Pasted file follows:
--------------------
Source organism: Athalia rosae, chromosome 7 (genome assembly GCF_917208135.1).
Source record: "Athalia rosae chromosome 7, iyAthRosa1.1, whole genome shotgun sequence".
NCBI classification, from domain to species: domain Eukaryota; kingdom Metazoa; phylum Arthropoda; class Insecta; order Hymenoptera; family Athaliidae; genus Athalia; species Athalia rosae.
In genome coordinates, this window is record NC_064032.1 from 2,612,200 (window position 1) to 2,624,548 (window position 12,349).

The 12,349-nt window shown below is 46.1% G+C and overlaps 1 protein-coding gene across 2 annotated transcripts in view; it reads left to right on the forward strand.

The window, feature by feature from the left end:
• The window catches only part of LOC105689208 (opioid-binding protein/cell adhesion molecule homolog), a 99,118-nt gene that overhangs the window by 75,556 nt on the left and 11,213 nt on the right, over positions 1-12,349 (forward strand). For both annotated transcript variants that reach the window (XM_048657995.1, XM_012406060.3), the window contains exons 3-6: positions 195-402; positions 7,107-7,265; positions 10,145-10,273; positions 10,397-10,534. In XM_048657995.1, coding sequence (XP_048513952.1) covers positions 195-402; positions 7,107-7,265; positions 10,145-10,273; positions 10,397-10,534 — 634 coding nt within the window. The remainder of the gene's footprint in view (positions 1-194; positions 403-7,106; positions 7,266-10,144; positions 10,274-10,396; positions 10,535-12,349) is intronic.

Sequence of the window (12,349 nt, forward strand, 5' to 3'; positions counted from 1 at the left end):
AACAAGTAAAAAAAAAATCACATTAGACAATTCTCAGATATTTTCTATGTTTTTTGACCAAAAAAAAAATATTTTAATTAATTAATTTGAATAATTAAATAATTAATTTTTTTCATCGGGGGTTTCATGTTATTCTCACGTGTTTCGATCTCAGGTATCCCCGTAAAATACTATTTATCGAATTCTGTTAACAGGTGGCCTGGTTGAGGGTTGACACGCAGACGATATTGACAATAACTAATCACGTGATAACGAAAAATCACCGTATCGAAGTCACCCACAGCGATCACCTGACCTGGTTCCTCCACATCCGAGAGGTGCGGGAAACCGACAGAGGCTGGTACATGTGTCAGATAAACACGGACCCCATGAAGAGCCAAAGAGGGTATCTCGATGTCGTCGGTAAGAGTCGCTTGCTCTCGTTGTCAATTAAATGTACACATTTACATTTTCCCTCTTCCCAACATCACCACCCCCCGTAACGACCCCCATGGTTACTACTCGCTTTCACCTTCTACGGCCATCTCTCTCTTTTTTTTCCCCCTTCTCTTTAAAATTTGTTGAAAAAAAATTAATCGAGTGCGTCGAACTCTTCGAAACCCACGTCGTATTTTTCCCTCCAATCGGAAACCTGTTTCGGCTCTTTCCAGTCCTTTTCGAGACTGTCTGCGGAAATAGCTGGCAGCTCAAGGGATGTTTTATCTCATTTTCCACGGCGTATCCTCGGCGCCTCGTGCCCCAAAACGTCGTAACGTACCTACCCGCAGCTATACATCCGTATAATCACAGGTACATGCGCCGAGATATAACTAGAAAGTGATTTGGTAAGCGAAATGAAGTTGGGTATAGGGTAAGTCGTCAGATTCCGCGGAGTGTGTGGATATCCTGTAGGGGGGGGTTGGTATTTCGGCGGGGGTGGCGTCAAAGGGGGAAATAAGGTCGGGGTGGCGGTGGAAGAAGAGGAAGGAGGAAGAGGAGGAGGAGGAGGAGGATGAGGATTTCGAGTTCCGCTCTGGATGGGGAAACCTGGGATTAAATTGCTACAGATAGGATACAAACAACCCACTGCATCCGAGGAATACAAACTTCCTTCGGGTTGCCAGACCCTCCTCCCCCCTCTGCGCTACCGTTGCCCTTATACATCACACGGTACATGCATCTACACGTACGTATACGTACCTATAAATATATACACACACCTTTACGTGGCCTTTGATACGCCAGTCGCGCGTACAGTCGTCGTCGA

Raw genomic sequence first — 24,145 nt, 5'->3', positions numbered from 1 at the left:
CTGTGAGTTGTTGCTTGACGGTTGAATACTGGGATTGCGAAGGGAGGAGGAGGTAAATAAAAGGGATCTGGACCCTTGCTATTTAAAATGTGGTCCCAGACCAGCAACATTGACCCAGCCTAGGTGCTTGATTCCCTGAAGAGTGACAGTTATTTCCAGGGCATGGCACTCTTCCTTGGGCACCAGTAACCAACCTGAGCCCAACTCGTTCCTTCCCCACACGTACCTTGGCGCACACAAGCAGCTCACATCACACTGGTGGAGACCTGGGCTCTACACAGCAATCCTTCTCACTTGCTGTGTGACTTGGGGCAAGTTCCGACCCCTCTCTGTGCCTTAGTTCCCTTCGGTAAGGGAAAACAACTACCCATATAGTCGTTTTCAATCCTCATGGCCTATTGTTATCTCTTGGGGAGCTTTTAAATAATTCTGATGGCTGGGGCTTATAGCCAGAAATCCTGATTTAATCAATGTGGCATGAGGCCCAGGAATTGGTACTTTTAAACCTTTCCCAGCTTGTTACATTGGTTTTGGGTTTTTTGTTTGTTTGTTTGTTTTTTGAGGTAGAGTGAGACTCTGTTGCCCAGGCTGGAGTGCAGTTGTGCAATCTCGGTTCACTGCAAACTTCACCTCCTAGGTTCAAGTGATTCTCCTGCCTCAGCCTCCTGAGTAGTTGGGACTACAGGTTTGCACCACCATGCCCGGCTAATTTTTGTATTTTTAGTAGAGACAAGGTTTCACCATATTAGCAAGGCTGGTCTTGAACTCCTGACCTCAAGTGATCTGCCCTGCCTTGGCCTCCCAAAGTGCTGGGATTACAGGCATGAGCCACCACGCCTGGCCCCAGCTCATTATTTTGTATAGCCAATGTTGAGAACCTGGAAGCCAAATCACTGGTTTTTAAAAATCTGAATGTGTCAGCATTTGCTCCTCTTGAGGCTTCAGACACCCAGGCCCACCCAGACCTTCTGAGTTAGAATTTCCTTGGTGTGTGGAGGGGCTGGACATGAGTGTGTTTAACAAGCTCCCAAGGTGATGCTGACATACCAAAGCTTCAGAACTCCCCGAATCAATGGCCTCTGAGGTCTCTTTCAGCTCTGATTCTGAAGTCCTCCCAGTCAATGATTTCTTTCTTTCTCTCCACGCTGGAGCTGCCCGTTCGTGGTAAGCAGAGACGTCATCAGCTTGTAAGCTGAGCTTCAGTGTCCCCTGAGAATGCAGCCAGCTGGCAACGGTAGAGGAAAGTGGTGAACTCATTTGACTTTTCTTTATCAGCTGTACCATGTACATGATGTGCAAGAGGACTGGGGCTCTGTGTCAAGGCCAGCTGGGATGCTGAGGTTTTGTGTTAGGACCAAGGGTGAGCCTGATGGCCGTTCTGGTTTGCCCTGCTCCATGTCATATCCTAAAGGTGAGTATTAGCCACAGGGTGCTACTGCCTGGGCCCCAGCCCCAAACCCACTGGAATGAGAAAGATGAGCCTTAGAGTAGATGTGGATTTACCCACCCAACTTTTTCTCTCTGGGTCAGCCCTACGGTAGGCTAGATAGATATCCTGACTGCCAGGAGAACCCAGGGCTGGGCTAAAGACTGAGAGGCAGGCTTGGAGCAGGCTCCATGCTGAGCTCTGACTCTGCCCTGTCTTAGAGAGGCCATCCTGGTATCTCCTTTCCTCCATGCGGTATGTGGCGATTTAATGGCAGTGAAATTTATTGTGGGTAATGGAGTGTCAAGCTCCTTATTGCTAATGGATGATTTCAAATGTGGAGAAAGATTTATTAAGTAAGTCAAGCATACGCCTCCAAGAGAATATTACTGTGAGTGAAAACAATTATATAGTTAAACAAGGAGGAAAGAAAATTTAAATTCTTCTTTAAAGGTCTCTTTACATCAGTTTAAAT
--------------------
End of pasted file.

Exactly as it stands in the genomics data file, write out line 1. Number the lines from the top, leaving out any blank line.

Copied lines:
Source organism: Athalia rosae, chromosome 7 (genome assembly GCF_917208135.1).